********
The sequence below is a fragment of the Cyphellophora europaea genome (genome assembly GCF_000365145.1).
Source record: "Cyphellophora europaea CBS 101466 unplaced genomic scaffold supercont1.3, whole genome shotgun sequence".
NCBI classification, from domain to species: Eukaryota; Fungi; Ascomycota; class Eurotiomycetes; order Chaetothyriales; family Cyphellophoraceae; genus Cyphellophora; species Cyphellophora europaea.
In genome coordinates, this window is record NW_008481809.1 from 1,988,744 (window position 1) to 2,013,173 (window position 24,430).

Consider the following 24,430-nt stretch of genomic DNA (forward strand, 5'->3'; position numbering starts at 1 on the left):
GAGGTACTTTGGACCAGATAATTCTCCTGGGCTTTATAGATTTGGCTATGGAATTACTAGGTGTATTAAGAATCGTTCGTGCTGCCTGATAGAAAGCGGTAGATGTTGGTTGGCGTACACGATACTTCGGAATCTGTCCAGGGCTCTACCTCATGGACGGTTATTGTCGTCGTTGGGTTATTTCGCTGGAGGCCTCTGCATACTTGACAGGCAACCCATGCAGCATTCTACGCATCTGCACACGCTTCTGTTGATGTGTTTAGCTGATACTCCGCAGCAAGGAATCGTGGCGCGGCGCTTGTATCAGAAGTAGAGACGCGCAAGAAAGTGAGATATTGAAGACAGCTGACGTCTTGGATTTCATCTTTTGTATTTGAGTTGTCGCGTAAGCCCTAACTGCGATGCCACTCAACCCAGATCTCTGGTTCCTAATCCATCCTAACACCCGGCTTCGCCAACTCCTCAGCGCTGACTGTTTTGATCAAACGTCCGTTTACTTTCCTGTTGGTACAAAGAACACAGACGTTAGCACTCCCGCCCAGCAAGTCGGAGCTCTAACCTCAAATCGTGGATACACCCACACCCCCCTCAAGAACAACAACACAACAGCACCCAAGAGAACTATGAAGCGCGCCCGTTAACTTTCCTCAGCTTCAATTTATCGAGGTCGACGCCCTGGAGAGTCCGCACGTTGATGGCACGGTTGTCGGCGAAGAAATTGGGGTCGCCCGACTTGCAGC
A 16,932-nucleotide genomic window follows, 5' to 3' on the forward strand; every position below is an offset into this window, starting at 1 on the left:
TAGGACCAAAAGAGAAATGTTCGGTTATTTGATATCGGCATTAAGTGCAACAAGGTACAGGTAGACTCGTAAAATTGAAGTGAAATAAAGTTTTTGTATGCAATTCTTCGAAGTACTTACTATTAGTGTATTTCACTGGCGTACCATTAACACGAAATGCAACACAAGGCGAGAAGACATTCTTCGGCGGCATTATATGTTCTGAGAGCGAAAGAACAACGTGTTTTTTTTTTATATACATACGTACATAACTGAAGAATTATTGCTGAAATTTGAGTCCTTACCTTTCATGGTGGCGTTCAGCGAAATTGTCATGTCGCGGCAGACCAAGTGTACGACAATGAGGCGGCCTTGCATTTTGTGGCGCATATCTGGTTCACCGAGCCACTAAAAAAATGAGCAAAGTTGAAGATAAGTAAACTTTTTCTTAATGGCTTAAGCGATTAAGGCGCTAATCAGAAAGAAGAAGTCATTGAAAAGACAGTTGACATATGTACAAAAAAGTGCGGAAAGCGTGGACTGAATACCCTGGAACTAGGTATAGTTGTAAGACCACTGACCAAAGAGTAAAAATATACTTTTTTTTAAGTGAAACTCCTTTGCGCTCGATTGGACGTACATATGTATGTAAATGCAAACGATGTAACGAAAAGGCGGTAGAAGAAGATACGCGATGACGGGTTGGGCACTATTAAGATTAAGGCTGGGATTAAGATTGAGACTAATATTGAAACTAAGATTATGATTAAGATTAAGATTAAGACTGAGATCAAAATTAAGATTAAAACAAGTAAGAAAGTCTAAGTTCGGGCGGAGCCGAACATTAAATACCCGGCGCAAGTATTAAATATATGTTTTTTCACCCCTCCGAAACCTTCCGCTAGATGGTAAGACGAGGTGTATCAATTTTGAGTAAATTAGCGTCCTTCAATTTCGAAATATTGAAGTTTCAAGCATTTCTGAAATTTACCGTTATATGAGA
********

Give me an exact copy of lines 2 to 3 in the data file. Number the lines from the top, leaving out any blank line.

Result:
Source record: "Cyphellophora europaea CBS 101466 unplaced genomic scaffold supercont1.3, whole genome shotgun sequence".
NCBI classification, from domain to species: Eukaryota; Fungi; Ascomycota; class Eurotiomycetes; order Chaetothyriales; family Cyphellophoraceae; genus Cyphellophora; species Cyphellophora europaea.